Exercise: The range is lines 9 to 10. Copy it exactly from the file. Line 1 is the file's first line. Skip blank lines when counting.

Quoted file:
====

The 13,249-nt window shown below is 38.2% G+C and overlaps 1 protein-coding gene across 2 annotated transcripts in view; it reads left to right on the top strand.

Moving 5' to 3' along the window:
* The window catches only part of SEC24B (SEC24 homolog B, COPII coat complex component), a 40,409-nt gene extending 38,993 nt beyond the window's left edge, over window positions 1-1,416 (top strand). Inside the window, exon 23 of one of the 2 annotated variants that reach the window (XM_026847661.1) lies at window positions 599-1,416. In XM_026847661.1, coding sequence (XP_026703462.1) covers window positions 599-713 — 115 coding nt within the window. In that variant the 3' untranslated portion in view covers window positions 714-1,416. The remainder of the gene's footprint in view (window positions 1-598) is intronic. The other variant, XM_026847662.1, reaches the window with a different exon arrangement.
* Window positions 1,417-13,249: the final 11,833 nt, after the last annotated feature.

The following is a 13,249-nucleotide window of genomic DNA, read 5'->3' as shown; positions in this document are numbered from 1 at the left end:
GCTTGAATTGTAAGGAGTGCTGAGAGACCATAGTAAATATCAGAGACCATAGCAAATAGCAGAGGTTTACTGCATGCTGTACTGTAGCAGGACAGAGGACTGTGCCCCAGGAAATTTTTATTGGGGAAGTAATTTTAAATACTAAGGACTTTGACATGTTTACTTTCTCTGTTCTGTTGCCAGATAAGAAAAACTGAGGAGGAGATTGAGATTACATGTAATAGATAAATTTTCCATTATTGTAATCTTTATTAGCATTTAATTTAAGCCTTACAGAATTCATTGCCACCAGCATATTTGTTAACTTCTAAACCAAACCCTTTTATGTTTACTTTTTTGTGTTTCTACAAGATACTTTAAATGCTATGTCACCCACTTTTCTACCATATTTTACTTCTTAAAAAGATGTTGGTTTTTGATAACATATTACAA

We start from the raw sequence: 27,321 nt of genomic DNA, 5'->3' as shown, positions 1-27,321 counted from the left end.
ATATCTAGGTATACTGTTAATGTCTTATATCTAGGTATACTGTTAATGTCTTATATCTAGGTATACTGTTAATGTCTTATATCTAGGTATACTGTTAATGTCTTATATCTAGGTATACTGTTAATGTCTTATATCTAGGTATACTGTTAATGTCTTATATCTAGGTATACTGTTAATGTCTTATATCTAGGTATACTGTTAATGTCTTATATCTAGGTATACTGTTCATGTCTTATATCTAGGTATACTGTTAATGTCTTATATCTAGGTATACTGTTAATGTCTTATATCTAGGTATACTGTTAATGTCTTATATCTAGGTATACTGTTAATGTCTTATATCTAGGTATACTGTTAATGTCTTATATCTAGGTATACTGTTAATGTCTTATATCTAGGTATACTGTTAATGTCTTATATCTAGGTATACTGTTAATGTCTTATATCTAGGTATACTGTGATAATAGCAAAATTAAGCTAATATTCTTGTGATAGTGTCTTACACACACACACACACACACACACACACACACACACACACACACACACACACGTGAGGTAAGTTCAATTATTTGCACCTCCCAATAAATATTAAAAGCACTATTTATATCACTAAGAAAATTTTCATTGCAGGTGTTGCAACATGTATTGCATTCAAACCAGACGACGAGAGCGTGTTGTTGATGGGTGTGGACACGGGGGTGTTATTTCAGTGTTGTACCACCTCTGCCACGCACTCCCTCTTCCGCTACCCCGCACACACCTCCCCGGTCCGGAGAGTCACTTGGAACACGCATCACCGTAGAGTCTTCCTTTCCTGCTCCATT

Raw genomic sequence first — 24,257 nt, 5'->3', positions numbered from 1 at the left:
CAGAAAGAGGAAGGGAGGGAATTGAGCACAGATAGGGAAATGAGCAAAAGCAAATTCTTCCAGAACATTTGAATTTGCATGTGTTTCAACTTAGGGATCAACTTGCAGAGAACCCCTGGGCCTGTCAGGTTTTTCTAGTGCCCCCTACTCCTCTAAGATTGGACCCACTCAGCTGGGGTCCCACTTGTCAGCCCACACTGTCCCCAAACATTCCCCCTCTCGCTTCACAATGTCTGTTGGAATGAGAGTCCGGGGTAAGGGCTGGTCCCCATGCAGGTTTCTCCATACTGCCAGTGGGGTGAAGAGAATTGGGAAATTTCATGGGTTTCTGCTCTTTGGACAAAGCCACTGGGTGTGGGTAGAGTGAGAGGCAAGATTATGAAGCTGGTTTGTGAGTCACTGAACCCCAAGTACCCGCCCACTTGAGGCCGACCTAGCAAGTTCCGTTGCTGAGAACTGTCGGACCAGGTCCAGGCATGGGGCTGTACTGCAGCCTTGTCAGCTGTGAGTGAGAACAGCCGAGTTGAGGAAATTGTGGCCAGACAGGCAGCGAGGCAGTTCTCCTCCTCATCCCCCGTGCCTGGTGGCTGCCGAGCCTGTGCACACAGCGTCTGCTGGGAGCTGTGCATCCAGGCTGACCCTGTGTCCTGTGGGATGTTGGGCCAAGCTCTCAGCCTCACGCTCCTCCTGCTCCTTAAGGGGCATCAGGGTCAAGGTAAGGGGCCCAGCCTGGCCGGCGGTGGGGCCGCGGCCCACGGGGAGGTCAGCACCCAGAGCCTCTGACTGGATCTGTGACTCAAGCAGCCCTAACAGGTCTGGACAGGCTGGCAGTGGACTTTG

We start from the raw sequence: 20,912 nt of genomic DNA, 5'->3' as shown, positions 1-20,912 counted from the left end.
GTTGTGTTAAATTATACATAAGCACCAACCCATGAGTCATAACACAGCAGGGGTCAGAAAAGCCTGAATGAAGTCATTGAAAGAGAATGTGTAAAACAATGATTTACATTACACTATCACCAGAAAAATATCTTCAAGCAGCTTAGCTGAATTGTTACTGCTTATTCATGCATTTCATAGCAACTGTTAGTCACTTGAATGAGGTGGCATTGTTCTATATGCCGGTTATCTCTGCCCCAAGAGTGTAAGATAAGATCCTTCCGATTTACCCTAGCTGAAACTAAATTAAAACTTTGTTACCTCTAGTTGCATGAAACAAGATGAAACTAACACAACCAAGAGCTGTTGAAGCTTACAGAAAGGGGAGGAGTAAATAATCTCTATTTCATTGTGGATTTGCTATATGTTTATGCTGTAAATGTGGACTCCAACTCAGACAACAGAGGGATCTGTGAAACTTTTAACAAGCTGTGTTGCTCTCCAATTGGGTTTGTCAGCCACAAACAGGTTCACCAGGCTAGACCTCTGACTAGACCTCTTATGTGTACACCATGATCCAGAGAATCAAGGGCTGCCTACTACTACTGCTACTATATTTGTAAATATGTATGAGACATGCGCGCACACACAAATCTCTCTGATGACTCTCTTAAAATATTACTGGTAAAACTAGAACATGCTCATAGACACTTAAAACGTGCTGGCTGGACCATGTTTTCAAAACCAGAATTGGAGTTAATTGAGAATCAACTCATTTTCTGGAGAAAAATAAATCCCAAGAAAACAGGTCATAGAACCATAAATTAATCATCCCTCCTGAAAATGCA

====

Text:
Raw genomic sequence first — 24,257 nt, 5'->3', positions numbered from 1 at the left:
CAGAAAGAGGAAGGGAGGGAATTGAGCACAGATAGGGAAATGAGCAAAAGCAAATTCTTCCAGAACATTTGAATTTGCATGTGTTTCAACTTAGGGATCAACTTGCAGAGAACCCCTGGGCCTGTCAGGTTTTTCTAGTGCCCCCTACTCCTCTAAGATTGGACCCACTCAGCTGGGGTCCCACTTGTCAGCCCACACTGTCCCCAAACATTCCCCCTCTCGCTTCACAATGTCTGTTGGAATGAGAGTCCGGGGTAAGGGCTGGTCCCCATGCAGGTTTCTCCATACTGCCAGTGGGGTGAAGAGAATTGGGAAATTTCATGGGTTTCTGCTCTTTGGACAAAGCCACTGGGTGTGGGTAGAGTGAGAGGCAAGATTATGAAGCTGGTTTGTGAGTCACTGAACCCCAAGTACCCGCCCACTTGAGGCCGACCTAGCAAGTTCCGTTGCTGAGAACTGTCGGACCAGGTCCAGGCATGGGGCTGTACTGCAGCCTTGTCAGCTGTGAGTGAGAACAGCCGAGTTGAGGAAATTGTGGCCAGACAGGCAGCGAGGCAGTTCTCCTCCTCATCCCCCGTGCCTGGTGGCTGCCGAGCCTGTGCACACAGCGTCTGCTGGGAGCTGTGCATCCAGGCTGACCCTGTGTCCTGTGGGATGTTGGGCCAAGCTCTCAGCCTCACGCTCCTCCTGCTCCTTAAGGGGCATCAGGGTCAAGGTAAGGGGCCCAGCCTGGCCGGCGGTGGGGCCGCGGCCCACGGGGAGGTCAGCACCCAGAGCCTCTGACTGGATCTGTGACTCAAGCAGCCCTAACAGGTCTGGACAGGCTGGCAGTGGACTTTG